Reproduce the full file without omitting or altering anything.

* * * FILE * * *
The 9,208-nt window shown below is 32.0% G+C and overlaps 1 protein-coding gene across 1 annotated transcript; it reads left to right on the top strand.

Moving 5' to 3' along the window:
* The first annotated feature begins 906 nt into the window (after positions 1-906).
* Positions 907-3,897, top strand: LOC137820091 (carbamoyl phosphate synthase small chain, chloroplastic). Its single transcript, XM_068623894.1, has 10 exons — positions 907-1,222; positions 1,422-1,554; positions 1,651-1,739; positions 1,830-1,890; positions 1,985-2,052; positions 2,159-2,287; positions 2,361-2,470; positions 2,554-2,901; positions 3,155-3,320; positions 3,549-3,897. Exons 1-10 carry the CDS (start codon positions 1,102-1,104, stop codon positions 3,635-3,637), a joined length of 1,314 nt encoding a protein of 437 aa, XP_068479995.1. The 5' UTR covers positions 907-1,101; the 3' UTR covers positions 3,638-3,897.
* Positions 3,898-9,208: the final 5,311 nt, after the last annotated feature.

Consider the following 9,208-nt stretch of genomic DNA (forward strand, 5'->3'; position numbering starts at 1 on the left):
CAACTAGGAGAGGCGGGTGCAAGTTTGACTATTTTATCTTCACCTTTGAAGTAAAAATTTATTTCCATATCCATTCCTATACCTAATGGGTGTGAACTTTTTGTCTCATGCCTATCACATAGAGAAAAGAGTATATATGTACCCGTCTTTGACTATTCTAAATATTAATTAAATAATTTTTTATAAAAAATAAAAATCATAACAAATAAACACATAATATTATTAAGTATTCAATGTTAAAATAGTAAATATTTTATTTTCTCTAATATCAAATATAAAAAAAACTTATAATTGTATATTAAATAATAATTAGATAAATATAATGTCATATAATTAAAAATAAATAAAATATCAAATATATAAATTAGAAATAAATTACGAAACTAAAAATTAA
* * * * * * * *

The 9,208-nt window shown below is 32.0% G+C and overlaps 1 protein-coding gene across 1 annotated transcript; it reads left to right on the top strand.

Moving 5' to 3' along the window:
* The first annotated feature begins 906 nt into the window (after positions 1-906).
* Positions 907-3,897, top strand: LOC137820091 (carbamoyl phosphate synthase small chain, chloroplastic). Its single transcript, XM_068623894.1, has 10 exons — positions 907-1,222; positions 1,422-1,554; positions 1,651-1,739; positions 1,830-1,890; positions 1,985-2,052; positions 2,159-2,287; positions 2,361-2,470; positions 2,554-2,901; positions 3,155-3,320; positions 3,549-3,897. Exons 1-10 carry the CDS (start codon positions 1,102-1,104, stop codon positions 3,635-3,637), a joined length of 1,314 nt encoding a protein of 437 aa, XP_068479995.1. The 5' UTR covers positions 907-1,101; the 3' UTR covers positions 3,638-3,897.
* Positions 3,898-9,208: the final 5,311 nt, after the last annotated feature.

Consider the following 9,208-nt stretch of genomic DNA (forward strand, 5'->3'; position numbering starts at 1 on the left):
CAACTAGGAGAGGCGGGTGCAAGTTTGACTATTTTATCTTCACCTTTGAAGTAAAAATTTATTTCCATATCCATTCCTATACCTAATGGGTGTGAACTTTTTGTCTCATGCCTATCACATAGAGAAAAGAGTATATATGTACCCGTCTTTGACTATTCTAAATATTAATTAAATAATTTTTTATAAAAAATAAAAATCATAACAAATAAACACATAATATTATTAAGTATTCAATGTTAAAATAGTAAATATTTTATTTTCTCTAATATCAAATATAAAAAAAACTTATAATTGTATATTAAATAATAATTAGATAAATATAATGTCATATAATTAAAAATAAATAAAATATCAAATATATAAATTAGAAATAAATTACGAAACTAAAAATTAA